High society

The Scotch Malt Whisky Society has slowly but surely been evolving and growing. We look at its progress
By Rob Allanson
What does the Scotch Malt Whisky Society mean to you? If you think of the impressive Vaults, a bastion of style and tradition in the heart of Edinburgh’s revamped and gentrified port of Leith, or of the modern and stylish members’ club rooms in the city’s Queen Street, chances are you live in Scotland’s capital or visit it regularly.

If it means high quality, exciting and challenging cask strength malts, then as likely as not you’re a whisky drinker that has been fortunate enough to run across a Society bottling or two.

And if it means a quarterly mailing, the occasional indulgence purchase of a special bottle based on extravagant but entertaining tasting notes, or the once in a blue moon Society tasting in your home town then you’re one of the scores of members that now live across the world.

The Society is a broad church, but its toughest task has been maintaining a balance between its many diverse and conflicting components.

Getting that balance right hasn’t come easily to an organisation that sells premium malt at a premium price and occupies two of the most exclusive sites Edinburgh can offer, a whisky world that is more Alexander McCall Smith than Wilbur.

So how do you evolve and grow without sacrificing everything you stand for? When Paul Miles joined the Society as managing director two and a half years ago, that was the task that faced him. So he sat down with his team to look at what the Society had originally stood for and what it stood for in 2007.

“We identified it had originally stood for two things,” he says. “It was committed to being a members’ club as a way of getting very rare or unique single cask, single malt whisky to its members. Membership, because if you’ve only got 250 bottles of a malt, how do you share this out?

“And it was committed to being the world’s biggest and best supplier of single cask, single malt whisky. It wasn’t about vatted whisky, or blended whisky.

“So we have reaffirmed our commitment to doing that over the last two years. We are about membership so we had to look at how we could provide value to members.

“We want to evolve the membership,” says Miles. “We have continued to recruit the sort of person you’d expect us too – the older, more experienced and predominantly male whisky lover wanting to experience something new and different and to extend their tastes. But we now get an increasing number of younger members who do not come from a traditional whisky background but are intrigued by what they have seen.

“Female membership has shot up in the last two years. 20 per cent of all new members are women.”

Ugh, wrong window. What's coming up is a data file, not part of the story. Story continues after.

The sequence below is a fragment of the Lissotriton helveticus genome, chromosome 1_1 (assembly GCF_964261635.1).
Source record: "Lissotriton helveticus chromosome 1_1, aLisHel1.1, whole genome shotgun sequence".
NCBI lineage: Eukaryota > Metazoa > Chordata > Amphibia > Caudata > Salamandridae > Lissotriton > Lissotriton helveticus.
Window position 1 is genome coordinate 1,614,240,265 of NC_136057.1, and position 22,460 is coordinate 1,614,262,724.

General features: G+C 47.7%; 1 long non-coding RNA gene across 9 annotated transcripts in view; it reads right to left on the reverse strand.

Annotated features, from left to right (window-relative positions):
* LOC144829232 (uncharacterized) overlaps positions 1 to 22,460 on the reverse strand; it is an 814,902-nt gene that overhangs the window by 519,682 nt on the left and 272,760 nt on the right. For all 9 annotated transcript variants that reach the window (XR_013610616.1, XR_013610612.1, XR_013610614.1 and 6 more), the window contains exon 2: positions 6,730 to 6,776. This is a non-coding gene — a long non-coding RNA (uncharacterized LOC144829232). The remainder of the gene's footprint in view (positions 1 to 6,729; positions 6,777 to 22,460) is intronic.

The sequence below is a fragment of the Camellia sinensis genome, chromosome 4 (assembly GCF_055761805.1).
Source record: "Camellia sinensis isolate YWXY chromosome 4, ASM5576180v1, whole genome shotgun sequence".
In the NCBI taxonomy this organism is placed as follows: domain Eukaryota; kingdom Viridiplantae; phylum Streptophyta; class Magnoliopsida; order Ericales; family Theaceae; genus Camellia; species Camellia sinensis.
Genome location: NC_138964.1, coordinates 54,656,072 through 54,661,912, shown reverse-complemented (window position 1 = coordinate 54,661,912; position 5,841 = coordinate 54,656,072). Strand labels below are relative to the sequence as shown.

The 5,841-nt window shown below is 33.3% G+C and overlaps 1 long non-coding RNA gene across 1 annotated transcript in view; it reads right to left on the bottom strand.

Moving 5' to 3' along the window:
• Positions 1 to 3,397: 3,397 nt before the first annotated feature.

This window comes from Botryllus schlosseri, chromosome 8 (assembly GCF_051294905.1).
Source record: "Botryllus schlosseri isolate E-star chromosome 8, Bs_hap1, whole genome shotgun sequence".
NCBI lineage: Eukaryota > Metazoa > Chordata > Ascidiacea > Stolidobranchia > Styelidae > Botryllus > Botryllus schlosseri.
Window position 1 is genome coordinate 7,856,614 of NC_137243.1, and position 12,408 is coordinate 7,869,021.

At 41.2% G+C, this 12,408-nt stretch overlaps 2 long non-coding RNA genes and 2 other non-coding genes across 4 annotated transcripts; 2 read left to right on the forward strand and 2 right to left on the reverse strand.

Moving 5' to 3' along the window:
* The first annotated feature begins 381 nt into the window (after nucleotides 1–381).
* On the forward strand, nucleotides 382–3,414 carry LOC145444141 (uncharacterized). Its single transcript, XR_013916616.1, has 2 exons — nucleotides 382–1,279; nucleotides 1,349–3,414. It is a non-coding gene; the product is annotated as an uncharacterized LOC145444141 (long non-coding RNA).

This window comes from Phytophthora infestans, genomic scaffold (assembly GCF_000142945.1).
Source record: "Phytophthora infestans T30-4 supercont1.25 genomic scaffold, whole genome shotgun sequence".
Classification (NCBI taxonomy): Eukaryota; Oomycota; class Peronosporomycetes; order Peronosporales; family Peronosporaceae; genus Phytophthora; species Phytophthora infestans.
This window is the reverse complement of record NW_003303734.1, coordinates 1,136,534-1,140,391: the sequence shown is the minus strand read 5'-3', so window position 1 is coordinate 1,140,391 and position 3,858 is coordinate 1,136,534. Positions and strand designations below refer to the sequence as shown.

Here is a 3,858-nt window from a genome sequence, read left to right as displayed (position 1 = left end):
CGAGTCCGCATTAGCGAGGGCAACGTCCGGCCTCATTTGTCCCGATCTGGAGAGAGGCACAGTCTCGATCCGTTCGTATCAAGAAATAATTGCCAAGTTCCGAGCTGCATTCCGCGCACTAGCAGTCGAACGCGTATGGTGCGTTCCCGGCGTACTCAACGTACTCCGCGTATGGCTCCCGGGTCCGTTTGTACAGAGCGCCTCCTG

The Society’s approach has been to keep sight of its two fundamental commitments but to revamp what it offers its membership. Everything from the whisky bottles to the way the Society communicates with its members has come under the spotlight.

“We have moved from an indistinguishable bottle to a unique one. We can put tasting notes on the front of the bottle for each of between 50 and 200 bottles. That was just not possible in the past.

“We have an up to date website and changed the membership pack so now when you join you get four 10cl bottles to encourage people to try different styles. Our quarterly newsletter is now a proper magazine.”

At the heart of everything is the whisky. There were concerns that the purchase of the Society by Glenmorangie a few years ago would compromise the Society’s independence and might seriously restrict its ability to source a diverse range of quality casks, Miles says the opposite has happened.

“We have not only been able to keep standards high but we have been able to raise them,” he says. “We have been able to source far more casks than we did before, and we have bottled more whiskies this year than any other year.”

The new bottlings are released monthly on what has become something of an event, known as First Friday. Preview tastings are held in the days leading up to the release date, creating an excitement and expectation about the new bottles, before they finally go on sale at the start of each month.

Casks are selected by a tasting panel made up of a broad selection of whisky experts from various backgrounds. It meets weekly to taste six or seven cask samples. They are under no pressure to accept any of them, and could in theory turn away every sample, though that doesn’t happen.

“If it did then we wouldn’t force the panel to put something through. If the panel puts through six then we would consider that a success because it indicates we have selected well for the panel. The most important thing about all of this, though, is that the quality remains high.”

It would seem there’s plenty more to come from the Society, too. It’s quite happy to consider malt whisky from across the world, for instance, is not above using humour and irreverence to promote its whiskies, and is quite prepared to strip away all conformity and promote its whisky in an explosion of colour and verbal extravagance.

These are all signs that Miles and his team are having fun.